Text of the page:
Yes, dear readers, I imagine that your faces might very well look like the ones in photo above, because it’s true: Hest is returning to my little blog here. My first story with Hest in it, called “My Favourite Get Rekt Moment” seemed to be pretty well-liked, and actually was one of my most popular posts on this blog. So I figured that any readers who actually bother to give this blog the time of day might want to hear another Hest story. So how about it? Let’s jump into this cringeworthy tale, shall we?
You’ll have to read my previous post if you want to read my description of Hest, but if you’re not going to read it despite my just telling you to, suffice it to say that I’m not the biggest fan of Hest. With that being said, here’s the setting of my story.
At my college, there is what is called a winter formal every year, and it’s the most prestigious social event the school has to offer. And since my school is very small, everyone just kind of asks whoever. There isn’t really any romantic connotation attached (unless you want there to be), but it’s still a big deal knowing which guys are going to ask which girls, especially on a small campus where everybody knows everybody. And I had picked the girl I was going to ask.
It was the night that the school’s play was premiering, which was perfect for me, because that meant I could ask this girl to formal without a whole lot of people around. (Actually, ironically enough, this is the same girl who invited me to her graduation dinner in my last Hest story.) I had a song ready to play on my banjo with lyrics that asked her to formal, and I had asked her to meet me in the student center (where everyone goes to hang out). With everyone at the play, it would be perfect. I didn’t tell her why I wanted to meet her there, so it was a perfect setup.
While I was in the student center waiting for her, I was practicing my piece, becoming more excited at what I was about to do. I checked my phone for the time. Two minutes until the time we had agreed to meet. I took a deep breath, preparing myself. I was not prepared for who actually walked in the door just then.
Hest came in, and my heart sank as I began to panic. Maybe he would just walk by and pass through. But there was no such luck.
“Oh! Hey Michael!” he greeted cheerfully. “Playing banjo?”
“Uh, yeah,” I answered quickly, still hoping he had something he was on his way to do. “Just thought I’d practice a little bit.”
“Alright!” Hest replied. “Sounds cool! Can you play something for me?”
“Uh, well,” I began, racking my brain for an answer. “I was really trying to concentrate on what I was learning. It’s a brand new song to me.”
“Oh, come on,” Hest waved his hand as if to wave my argument away, all the while grinning widely. “You can play me one little song, right?”
“Well, you see,” I answered, finally coming up with something. “I don’t usually tell people this, but…” I looked over my shoulder to make sure no one was listening. No one was even in the building. “…I get terrible stage fright.”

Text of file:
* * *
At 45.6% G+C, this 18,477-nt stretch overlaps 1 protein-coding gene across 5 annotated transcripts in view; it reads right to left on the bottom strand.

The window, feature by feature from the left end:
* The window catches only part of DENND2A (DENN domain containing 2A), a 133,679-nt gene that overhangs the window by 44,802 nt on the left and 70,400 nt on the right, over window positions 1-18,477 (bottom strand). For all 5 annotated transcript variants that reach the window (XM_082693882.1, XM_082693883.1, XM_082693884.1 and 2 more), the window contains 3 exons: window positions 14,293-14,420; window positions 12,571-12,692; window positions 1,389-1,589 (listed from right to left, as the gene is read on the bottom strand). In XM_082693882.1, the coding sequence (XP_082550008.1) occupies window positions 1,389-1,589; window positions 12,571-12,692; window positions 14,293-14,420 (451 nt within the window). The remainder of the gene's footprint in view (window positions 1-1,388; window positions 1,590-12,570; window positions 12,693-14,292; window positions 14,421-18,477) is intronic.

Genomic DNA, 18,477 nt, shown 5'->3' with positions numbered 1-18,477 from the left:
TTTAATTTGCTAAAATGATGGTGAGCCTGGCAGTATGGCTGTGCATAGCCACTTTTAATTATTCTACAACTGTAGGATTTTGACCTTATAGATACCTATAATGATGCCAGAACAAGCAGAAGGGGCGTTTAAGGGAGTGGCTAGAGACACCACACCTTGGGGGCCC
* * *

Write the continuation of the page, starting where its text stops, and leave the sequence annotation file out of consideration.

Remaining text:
Anyone who knows me at all knows that this is simply not true. I have been a musical performer from a very young age, and I’ve never been afraid to get up in front of people at all. Hest seemed to know this.
“Is that true?” he asked dubiously.
“Oh yes,” I replied. “I can’t even think straight when I perform in front of somebody, anybody. I make all sorts of mistakes.”
“Nah!” Hest said, waving his hand again. “I’ll bet you can do it. Show me.” This guy does not give up.
I began to play, intentionally making horrible mistakes, having to start over again. After three or four times of this, I shrugged my shoulders.
“What did I tell ya?” I asked. “I simply can’t do it.”
“Oh. Ah well,” Hest conceded, still not moving.
“You know,” I said, thanking my lucky stars that the girl I was going to ask was always fashionably late, “you really ought to go see the play. It’s fantastic.”
“Wait, isn’t it opening night?” Hest questioned. “How do you know it’s good?”
“Hest,” I replied, “you know I’m all artistic. I have a passion for the performing arts. And I know good acting when I see it. This play is phenomenal. You should really go. Like, right now.”
Hest looked at his watch. “But it doesn’t start for another fifteen minutes.”
“All the more reason to go!” I exclaimed. “You need to get the best seats. You’ll want to see everything up close.”
“Oh. Alright then,” Hest replied, starting to walk out. Just before he reached the door, he stopped and turned around.
“You’re not just trying to get rid of me for some reason, are you?” he asked suspiciously.
“Now, Hest,” I said in a most serious tone and with a straight face. “Would I ever try to do something like that?”
Hest shrugged. “Hm, okay.” And he walked out.
And I kid you not, dear readers, that as the door was still closing from Hest’s exit, the girl I was going to ask came in through another entrance. It was that close. But Hest was gone, and I was able to play my song successfully. I’d tell you whether or not the girl said yes, but that’s not the point of the story, now, is it?